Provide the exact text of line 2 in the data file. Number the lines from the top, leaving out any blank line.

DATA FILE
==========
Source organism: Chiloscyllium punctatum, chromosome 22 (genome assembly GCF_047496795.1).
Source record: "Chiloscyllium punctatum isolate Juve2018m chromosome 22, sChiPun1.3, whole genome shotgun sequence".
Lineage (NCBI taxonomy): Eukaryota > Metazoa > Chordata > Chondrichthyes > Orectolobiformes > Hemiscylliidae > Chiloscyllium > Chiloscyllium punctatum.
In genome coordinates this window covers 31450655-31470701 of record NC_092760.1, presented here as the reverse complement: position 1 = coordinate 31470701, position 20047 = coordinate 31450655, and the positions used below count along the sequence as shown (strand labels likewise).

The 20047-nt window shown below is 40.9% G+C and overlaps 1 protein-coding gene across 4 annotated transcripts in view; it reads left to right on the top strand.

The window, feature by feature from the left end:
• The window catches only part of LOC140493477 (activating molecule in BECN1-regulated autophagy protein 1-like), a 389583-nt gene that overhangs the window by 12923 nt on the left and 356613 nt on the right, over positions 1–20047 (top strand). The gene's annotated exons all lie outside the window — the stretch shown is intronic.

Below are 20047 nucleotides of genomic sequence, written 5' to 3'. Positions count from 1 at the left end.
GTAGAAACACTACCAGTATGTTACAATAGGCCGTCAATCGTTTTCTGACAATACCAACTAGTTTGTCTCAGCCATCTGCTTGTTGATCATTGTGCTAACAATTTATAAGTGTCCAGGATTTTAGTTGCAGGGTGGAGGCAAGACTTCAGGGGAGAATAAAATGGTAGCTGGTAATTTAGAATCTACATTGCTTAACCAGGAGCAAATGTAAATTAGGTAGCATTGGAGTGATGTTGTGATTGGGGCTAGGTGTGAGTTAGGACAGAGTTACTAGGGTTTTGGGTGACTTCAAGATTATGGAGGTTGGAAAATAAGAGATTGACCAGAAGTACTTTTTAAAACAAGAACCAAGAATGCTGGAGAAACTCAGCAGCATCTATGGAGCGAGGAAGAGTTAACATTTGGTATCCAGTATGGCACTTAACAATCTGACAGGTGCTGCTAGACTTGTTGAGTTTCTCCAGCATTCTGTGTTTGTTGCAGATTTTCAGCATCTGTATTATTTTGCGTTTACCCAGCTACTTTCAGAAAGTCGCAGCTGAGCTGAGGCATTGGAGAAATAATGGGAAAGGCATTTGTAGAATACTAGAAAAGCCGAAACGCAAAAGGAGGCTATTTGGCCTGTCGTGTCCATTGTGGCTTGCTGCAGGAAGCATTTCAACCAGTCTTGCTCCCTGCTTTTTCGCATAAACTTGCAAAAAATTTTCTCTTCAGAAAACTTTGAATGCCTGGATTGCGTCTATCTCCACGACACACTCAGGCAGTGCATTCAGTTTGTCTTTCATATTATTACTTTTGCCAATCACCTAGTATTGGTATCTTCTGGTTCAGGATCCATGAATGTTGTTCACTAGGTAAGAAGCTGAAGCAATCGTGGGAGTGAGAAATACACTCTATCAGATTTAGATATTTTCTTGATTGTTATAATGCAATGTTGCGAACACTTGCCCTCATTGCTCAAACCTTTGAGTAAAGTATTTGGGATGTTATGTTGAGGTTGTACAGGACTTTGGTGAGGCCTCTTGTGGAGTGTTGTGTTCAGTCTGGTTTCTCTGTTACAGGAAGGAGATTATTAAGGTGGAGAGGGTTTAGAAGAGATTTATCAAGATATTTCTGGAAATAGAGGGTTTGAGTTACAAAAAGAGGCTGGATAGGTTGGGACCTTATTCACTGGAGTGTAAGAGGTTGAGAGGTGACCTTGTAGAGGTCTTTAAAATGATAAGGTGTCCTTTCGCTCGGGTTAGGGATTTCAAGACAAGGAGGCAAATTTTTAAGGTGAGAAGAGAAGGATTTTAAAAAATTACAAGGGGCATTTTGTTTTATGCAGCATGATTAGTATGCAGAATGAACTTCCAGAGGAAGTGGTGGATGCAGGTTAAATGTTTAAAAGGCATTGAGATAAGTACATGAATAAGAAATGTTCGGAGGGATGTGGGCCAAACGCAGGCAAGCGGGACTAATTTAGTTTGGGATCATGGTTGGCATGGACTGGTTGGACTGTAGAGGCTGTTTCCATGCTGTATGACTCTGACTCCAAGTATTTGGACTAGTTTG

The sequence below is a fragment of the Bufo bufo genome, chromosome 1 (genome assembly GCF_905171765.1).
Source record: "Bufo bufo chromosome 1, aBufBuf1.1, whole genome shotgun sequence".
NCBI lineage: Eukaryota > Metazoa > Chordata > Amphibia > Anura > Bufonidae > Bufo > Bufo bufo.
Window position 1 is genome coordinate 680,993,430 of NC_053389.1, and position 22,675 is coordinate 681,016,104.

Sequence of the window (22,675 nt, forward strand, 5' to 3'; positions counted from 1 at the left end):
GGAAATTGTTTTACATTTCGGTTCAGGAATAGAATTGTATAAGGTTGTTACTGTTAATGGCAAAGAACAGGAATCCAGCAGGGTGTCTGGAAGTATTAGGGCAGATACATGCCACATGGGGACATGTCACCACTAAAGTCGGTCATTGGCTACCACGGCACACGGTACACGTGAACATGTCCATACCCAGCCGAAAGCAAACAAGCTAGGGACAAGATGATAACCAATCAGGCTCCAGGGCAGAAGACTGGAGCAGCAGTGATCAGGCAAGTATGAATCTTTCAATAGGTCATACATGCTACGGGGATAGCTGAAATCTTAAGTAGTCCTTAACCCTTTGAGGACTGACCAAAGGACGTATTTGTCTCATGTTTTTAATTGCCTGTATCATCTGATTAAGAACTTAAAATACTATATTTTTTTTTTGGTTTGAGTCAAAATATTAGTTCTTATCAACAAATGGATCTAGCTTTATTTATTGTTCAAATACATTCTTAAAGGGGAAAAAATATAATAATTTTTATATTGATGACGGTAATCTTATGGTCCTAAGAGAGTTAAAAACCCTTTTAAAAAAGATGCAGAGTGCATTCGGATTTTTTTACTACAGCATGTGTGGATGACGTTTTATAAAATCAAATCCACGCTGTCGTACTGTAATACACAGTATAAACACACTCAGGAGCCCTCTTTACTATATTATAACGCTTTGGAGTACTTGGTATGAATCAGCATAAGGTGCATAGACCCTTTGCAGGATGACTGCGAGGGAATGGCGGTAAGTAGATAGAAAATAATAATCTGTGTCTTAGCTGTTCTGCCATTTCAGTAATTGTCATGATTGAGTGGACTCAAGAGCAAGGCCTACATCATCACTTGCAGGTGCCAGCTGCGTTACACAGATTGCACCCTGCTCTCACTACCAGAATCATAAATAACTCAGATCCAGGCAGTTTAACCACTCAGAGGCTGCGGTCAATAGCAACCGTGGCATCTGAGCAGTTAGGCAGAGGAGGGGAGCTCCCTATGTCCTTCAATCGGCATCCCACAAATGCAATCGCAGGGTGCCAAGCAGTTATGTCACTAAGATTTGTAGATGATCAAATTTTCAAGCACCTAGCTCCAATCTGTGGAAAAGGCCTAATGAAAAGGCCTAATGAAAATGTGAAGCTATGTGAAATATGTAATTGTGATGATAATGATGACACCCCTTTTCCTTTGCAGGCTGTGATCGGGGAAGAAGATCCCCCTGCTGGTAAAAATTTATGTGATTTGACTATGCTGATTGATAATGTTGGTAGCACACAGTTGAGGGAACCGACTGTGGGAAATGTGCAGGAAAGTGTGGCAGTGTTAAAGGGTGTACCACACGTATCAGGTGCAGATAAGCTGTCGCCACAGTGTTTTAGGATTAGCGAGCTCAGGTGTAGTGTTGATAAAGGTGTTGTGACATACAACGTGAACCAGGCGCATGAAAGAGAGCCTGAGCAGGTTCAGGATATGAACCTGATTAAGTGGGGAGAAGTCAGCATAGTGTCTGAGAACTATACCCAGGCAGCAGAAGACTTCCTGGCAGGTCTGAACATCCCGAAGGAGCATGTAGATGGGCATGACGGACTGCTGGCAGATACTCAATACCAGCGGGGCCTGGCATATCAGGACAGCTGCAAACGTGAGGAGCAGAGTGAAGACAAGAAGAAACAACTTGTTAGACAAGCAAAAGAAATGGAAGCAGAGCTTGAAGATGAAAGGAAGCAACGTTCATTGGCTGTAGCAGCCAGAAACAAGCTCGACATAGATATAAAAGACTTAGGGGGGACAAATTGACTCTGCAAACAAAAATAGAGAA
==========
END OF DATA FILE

Source record: "Chiloscyllium punctatum isolate Juve2018m chromosome 22, sChiPun1.3, whole genome shotgun sequence".